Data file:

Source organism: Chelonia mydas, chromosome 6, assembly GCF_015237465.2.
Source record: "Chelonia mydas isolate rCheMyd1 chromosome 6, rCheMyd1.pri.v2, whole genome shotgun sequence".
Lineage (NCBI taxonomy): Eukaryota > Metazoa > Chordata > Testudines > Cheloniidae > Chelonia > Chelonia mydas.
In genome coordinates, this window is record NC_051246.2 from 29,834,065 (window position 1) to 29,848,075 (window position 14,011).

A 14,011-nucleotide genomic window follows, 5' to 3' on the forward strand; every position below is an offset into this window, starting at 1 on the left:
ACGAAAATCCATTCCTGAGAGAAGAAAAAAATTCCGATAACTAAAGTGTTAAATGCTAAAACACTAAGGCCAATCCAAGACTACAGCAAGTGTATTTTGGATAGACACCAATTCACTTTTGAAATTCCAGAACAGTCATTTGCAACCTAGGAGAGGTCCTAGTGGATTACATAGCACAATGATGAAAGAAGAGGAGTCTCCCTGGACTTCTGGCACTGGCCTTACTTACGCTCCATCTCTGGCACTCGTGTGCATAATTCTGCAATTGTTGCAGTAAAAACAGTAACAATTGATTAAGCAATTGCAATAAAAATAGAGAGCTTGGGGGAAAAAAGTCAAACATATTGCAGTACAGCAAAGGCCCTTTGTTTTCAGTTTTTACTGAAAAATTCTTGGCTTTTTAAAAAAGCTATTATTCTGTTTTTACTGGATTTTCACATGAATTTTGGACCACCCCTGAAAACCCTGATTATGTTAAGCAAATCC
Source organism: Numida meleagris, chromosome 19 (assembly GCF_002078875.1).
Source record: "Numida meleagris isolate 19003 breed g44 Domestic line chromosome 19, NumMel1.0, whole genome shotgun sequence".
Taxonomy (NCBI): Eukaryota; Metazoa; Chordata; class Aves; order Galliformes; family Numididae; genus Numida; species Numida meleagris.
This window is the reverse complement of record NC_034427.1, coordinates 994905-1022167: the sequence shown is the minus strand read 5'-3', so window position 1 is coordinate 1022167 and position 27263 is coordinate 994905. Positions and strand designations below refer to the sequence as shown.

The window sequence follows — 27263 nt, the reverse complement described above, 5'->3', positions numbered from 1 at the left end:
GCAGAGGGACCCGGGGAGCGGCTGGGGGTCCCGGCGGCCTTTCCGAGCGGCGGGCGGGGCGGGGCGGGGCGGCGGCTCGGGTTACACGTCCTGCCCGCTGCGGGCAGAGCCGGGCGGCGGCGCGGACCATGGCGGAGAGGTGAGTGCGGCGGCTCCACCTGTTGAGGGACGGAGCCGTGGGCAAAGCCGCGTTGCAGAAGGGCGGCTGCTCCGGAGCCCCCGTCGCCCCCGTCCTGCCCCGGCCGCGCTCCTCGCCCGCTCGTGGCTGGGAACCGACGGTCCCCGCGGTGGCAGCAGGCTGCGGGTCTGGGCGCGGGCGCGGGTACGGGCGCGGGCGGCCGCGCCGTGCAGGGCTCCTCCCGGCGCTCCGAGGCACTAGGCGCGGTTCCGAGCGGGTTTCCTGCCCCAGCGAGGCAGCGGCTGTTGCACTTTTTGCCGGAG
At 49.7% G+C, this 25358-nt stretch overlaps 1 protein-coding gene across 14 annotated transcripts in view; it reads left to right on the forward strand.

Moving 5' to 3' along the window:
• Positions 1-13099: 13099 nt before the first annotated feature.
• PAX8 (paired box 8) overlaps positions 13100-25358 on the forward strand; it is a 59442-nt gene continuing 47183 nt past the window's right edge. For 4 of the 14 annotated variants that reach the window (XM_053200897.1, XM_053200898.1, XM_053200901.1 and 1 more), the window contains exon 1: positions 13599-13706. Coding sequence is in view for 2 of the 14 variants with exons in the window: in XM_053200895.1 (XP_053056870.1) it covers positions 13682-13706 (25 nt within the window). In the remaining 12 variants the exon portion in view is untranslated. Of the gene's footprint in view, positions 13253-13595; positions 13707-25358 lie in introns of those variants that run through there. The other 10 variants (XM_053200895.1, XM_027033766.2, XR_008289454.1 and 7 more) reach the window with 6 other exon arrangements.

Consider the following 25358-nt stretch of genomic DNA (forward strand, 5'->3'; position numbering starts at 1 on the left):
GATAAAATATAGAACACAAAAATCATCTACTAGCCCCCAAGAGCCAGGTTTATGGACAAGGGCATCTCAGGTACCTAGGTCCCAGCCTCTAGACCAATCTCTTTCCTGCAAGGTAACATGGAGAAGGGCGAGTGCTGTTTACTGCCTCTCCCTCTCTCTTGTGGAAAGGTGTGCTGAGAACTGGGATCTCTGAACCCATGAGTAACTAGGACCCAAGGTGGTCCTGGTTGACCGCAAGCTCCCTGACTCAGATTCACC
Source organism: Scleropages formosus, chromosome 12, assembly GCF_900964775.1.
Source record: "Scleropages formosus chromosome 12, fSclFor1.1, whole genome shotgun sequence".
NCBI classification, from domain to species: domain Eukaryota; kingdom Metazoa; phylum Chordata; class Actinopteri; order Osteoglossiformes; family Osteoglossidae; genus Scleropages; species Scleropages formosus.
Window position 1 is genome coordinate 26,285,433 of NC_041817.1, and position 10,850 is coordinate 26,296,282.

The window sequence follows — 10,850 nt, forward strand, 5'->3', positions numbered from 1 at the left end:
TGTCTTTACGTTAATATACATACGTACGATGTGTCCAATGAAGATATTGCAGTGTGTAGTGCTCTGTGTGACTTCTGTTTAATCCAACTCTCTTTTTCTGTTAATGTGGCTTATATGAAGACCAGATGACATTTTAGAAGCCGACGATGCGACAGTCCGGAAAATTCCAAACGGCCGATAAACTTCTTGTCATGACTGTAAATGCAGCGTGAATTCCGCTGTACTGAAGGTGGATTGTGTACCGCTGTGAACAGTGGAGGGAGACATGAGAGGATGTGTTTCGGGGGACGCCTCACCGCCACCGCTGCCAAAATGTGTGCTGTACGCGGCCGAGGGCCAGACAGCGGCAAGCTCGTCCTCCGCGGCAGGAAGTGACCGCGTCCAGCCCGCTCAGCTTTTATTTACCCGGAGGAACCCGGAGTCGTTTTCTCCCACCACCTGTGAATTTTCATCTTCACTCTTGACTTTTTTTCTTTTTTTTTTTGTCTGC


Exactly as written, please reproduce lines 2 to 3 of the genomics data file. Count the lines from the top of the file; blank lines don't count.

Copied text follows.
Source record: "Chelonia mydas isolate rCheMyd1 chromosome 6, rCheMyd1.pri.v2, whole genome shotgun sequence".
Lineage (NCBI taxonomy): Eukaryota > Metazoa > Chordata > Testudines > Cheloniidae > Chelonia > Chelonia mydas.